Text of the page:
27 May 2016

Beneficiary focus for school funding causes rift

6:06 pm on 27 May 2016

Schools will not know which students are attracting funding targeted to children of beneficiaries, and they don't need to, Education Minister Hekia Parata says.

National MP

National MP Photo: RNZ / Alexander Robertson

Instead of the usual across-the-board increase to schools' operations funding, the Budget is targeting about $12.3 million a year to schools with children of long-term beneficiaries, starting next year.

The Ministry of Education website said that would cover about 150,000 children aged 5 to 18 whose parents had been on benefits for 75 percent of the first five years, or 75 percent of the most recent five years of their lives.

It said research indicated that group of students needed more support to succeed in education than others.

Ms Parata said data-matching with Ministry of Social Development information in September would determine how much each school would get next year.

But she said schools would not know which children were attracting it.

"This will be anonymised data, we won't be naming the kids because of course that would be stigmatising them.

"We're using this formula to arrive at the allocation, but then it will be up to schools how they use it and how they measure the impact on achievement.

Ms Parata said schools did not need to know the identities of the children in question or how many of them there were in their classrooms.

"Most schools know who their struggling families are, in fact I doubt there's any school that doesn't.

"But this isn't being targeted to the individual. We're using that to arrive at the formula, then how schools use it will be to their professional discretion."

Ms Parata said the money would not follow children if they changed schools, because schools needed certainty.

She said more than 98 percent of schools would get funding from the scheme.

University or secondary school students study in a classroom.

Photo: 123RF

For children who need it

The government's plan has had a mixed reception from teachers and principals.

Mount Cook School principal Sandy McCallum said it was fantastic that money was being focused on the children who needed it most.

"I will be just curious to know how that will be managed, but certainly there's a massive need, we have a massive need in our school and I think that any money for those children is fantastic."

Principals Federation president Iain Taylor said the decision to target funding was a good one.

"These children do need support. So I don't actually have a problem with that. Obviously there will be people who think it's unfair across the whole system, but targeting those students from those families, that's a good move."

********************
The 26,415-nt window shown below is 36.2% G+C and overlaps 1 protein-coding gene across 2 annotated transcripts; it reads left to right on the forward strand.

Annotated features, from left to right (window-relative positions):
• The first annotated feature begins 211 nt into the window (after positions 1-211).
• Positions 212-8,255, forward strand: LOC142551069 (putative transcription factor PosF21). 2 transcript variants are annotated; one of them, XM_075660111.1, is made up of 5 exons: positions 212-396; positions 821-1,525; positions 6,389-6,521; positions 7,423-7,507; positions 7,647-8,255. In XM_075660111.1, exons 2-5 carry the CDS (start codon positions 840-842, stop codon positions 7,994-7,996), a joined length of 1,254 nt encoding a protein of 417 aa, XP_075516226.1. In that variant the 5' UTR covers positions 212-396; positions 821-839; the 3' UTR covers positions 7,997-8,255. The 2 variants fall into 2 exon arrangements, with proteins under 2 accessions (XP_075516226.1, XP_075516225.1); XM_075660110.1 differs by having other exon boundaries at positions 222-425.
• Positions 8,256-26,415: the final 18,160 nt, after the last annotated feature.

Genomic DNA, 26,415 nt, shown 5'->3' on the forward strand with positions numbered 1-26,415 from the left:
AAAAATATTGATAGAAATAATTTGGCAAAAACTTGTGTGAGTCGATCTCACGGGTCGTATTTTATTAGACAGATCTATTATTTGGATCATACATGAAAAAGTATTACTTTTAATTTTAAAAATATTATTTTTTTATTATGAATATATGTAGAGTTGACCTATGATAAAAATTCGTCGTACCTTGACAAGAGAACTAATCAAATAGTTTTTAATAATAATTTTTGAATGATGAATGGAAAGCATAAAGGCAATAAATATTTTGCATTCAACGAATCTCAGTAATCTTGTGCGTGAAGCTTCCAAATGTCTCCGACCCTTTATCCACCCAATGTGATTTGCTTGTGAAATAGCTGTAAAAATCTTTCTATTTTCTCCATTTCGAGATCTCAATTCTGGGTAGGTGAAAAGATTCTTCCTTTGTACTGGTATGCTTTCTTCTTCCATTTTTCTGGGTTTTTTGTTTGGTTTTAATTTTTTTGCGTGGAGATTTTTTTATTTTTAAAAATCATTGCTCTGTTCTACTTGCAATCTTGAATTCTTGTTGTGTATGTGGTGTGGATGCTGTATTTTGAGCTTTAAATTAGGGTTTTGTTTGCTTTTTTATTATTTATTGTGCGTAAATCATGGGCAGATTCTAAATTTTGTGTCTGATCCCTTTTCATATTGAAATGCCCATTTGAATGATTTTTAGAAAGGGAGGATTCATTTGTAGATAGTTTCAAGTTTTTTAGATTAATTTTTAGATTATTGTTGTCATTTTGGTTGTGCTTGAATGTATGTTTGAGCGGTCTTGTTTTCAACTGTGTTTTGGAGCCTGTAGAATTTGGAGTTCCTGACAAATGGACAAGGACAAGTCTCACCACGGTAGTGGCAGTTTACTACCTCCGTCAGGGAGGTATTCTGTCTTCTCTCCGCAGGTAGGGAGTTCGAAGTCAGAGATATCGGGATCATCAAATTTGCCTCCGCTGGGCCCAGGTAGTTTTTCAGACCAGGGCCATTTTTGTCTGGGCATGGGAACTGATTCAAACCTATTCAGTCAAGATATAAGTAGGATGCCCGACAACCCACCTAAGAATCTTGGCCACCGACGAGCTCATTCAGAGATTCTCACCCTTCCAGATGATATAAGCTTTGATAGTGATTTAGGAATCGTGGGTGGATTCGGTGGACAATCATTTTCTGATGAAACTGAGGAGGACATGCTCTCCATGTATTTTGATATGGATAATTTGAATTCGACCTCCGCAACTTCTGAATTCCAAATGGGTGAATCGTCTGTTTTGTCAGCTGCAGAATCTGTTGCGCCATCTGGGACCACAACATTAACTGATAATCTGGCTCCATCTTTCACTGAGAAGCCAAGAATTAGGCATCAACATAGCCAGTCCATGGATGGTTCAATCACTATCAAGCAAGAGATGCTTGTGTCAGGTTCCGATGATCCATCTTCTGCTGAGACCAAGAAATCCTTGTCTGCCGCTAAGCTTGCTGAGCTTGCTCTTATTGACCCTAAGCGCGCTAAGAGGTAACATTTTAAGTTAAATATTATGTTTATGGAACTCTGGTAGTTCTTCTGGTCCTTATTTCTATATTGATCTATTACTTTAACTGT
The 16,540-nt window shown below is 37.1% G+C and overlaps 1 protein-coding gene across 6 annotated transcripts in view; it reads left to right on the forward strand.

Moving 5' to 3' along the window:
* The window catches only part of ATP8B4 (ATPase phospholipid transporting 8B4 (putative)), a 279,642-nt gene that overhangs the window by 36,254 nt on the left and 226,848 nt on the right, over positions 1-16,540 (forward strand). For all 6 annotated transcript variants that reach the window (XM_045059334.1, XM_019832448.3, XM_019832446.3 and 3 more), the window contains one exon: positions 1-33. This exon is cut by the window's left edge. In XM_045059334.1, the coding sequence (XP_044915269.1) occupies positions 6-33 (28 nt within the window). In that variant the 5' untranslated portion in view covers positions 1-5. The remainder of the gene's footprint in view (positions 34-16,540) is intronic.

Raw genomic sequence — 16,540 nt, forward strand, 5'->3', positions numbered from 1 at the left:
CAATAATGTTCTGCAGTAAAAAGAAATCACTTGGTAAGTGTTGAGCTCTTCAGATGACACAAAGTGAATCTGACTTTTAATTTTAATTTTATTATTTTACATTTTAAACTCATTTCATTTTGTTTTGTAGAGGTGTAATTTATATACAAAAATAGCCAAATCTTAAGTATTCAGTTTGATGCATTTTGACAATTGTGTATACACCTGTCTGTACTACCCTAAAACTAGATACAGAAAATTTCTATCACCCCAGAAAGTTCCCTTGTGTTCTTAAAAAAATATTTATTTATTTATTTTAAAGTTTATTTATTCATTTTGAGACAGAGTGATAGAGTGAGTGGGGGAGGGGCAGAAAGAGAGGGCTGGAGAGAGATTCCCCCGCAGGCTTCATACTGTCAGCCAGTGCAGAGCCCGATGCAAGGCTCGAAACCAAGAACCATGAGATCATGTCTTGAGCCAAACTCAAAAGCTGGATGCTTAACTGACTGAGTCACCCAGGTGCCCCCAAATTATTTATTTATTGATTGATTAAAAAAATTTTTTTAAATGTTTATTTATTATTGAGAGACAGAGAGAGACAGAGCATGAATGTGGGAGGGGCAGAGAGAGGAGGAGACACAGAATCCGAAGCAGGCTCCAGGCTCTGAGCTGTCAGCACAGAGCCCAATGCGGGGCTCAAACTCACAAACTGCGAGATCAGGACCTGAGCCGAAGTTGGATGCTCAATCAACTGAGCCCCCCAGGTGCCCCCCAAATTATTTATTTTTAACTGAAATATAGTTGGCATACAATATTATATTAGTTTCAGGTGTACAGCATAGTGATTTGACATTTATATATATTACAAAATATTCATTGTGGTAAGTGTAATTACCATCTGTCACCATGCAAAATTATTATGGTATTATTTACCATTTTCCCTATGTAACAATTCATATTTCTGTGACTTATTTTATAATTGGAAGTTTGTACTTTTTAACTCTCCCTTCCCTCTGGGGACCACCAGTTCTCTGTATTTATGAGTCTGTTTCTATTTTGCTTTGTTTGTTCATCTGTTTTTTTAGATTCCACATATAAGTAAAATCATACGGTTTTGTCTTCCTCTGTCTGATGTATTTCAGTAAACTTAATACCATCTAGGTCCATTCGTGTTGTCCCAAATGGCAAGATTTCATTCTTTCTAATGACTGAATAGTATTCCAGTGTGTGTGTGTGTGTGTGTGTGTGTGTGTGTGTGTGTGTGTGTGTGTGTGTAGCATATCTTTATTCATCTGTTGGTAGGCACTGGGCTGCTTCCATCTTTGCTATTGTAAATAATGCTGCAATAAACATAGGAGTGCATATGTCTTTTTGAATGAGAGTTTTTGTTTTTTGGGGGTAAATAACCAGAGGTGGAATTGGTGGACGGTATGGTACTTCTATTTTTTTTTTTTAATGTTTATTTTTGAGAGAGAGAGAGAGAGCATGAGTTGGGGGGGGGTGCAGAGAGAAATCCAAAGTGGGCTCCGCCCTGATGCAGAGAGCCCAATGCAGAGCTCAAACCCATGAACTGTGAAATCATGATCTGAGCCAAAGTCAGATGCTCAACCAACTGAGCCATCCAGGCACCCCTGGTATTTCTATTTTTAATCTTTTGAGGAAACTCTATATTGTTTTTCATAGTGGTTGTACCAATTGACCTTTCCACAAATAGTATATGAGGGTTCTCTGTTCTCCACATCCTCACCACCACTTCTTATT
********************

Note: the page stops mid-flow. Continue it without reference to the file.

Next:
Mr Taylor said the money might not sound like a lot, but every little bit helped.

"Eighty bucks is eighty bucks. Yes it's not a heck of a lot of money but it's something that a school could do in terms of supporting that kid if they're needing extra support with a bit of reading or writing or it might be something pastoral. It's better than nothing."

Not enough for those on the edges

Jan Tinetti, principal of Merivale School in Tauranga, was not sure the government had got it right.

She said most of the students at her decile-one school were not from families that were the government's target but were also in need of support.

"My families where they have that dependency on benefits or have been long term on benefits are actually families that are in housing at the moment," she said.

"And probably families that are, [in] some ways, compared to my working families, better off."

Ms Tinetti did not yet have details of how the money would be allocated, but estimated her school might get about $2400 a year from the targeted funding on the basis that it equated to about $80 per child in the target group.

She said that was less than the $3700 the school would get if the government simply increased operations grants by 1 percent.

Post Primary Teachers Association general secretary Michael Stevenson said some targeting was a good idea but the government had done it too cheaply.

"You shouldn't do it at the cost of the wider school population, which is what's happened here, robbing Peter to pay Paul."

Mr Stevenson said the amount provided by the targeted funding was very little.

He said the government should be ensuring all schools' funding kept pace with inflation and then add more on top of that to target the highest need.

Secondary Principals Association president Sandy Pasley said hoped schools that missed out on extra funding would understand that others needed it more.

She said principals were hoping schools would get more funding next year after the government had completed its review of the school funding system.

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